Immunisation

Immunisation can protect people against harmful infections, which can cause serious complications, including death. It is one of the most effective, and cost-effective medical interventions to prevent disease.

Immunisation uses the body’s natural defence mechanism, the immune response, to build resistance to specific infections. When an immunised person comes in contact with that disease in the future, their immune system will respond to prevent them developing the disease.

A selection of the vaccines which can prevent these diseases are included in the National Immunisation Schedule.

Common side-effects of immunisation are redness and soreness at the site of injections and mild fever. While these symptoms may be upsetting at the time, the benefit is protection from the disease. More serious reactions to immunisation are very rare.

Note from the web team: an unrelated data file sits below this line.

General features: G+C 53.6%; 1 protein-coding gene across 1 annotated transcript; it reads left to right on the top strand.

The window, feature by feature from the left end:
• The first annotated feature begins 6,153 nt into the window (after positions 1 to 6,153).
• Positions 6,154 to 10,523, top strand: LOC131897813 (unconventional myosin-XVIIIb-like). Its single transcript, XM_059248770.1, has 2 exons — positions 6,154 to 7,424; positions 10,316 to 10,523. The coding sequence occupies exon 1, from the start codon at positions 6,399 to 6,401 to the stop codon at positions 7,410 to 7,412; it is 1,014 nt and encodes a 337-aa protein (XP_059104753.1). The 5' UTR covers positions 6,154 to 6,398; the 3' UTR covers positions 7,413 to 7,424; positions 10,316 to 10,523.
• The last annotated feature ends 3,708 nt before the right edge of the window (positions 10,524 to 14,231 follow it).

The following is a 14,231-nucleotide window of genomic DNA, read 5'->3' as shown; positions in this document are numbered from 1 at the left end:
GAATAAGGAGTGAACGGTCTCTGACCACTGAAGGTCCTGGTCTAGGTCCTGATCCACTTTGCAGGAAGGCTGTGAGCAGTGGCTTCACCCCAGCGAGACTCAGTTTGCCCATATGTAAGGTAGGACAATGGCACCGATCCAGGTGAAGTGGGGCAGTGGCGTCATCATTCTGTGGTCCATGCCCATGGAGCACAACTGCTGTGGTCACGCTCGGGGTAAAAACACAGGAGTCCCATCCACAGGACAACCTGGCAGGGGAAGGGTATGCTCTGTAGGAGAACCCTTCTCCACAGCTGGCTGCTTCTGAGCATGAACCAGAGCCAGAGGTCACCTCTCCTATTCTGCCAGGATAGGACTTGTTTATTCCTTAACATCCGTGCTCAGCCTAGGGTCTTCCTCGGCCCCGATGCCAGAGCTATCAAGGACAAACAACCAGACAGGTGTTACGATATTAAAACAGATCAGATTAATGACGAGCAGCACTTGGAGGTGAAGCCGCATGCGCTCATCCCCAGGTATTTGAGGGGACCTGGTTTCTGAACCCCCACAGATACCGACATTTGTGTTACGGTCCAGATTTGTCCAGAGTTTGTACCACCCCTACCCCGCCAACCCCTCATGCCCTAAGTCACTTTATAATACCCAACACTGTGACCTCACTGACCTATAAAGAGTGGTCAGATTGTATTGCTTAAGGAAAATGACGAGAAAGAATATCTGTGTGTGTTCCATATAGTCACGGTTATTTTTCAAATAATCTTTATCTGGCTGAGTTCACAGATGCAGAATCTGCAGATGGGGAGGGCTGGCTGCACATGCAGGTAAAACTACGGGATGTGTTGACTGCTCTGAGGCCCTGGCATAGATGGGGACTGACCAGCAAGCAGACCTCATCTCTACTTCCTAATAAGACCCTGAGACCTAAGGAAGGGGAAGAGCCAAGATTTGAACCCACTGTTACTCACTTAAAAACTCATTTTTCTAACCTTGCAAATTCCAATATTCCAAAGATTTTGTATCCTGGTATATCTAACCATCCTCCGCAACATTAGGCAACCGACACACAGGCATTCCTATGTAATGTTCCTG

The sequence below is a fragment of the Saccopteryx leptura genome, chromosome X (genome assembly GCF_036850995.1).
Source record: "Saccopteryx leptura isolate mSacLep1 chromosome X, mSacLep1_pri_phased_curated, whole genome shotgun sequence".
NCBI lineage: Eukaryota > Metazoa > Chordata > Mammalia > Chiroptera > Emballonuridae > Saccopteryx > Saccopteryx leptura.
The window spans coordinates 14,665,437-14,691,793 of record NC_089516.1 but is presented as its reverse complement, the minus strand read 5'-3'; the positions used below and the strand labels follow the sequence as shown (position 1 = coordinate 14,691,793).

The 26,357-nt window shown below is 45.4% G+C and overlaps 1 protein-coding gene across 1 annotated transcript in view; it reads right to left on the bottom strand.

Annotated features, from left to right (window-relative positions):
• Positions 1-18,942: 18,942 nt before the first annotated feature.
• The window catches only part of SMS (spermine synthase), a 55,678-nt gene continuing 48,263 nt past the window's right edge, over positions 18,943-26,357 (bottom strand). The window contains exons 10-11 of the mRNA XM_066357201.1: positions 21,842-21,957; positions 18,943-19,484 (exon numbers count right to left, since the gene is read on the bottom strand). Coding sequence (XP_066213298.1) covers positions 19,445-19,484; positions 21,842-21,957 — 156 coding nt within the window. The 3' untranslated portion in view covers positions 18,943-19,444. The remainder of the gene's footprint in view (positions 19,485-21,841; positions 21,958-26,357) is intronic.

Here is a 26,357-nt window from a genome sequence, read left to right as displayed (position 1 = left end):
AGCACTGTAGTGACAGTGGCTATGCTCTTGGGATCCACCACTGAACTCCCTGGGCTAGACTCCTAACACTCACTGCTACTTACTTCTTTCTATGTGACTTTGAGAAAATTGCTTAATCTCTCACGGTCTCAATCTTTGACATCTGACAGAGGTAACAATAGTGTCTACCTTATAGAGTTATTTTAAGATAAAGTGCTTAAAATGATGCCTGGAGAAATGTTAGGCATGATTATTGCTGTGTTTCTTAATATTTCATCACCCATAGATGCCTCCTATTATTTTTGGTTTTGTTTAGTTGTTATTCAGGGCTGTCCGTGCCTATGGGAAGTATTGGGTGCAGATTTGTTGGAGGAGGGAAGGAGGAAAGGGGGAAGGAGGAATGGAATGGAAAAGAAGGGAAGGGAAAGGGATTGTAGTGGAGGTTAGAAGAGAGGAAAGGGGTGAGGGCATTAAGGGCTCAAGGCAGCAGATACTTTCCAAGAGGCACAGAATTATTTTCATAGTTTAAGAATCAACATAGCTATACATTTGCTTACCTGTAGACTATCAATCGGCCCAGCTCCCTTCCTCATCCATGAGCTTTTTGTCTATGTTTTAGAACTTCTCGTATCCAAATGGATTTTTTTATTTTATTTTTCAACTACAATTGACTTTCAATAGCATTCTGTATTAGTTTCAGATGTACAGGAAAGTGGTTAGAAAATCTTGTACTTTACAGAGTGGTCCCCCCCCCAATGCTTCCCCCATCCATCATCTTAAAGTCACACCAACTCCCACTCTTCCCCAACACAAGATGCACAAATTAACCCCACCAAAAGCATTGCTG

Latest updates

7 April: National Immunisation Schedule Changes 2014, Rotavirus vaccine, Extended Access for High Risk Groups, Vaccinator Training, Immunisation Week, Measles, Influenza  vaccine on the NIR, Managing Cold Chain Failures (Word, 230KB) 

28 February: Immunisation targets, 2014 Seasonal Influenza Programme, Influenza on the NIR, Varicella vaccine shortage, Measles, Cold chain, Adverse events reporting, Pertussis update, Lead levels in face paint (Word, 186 KB)

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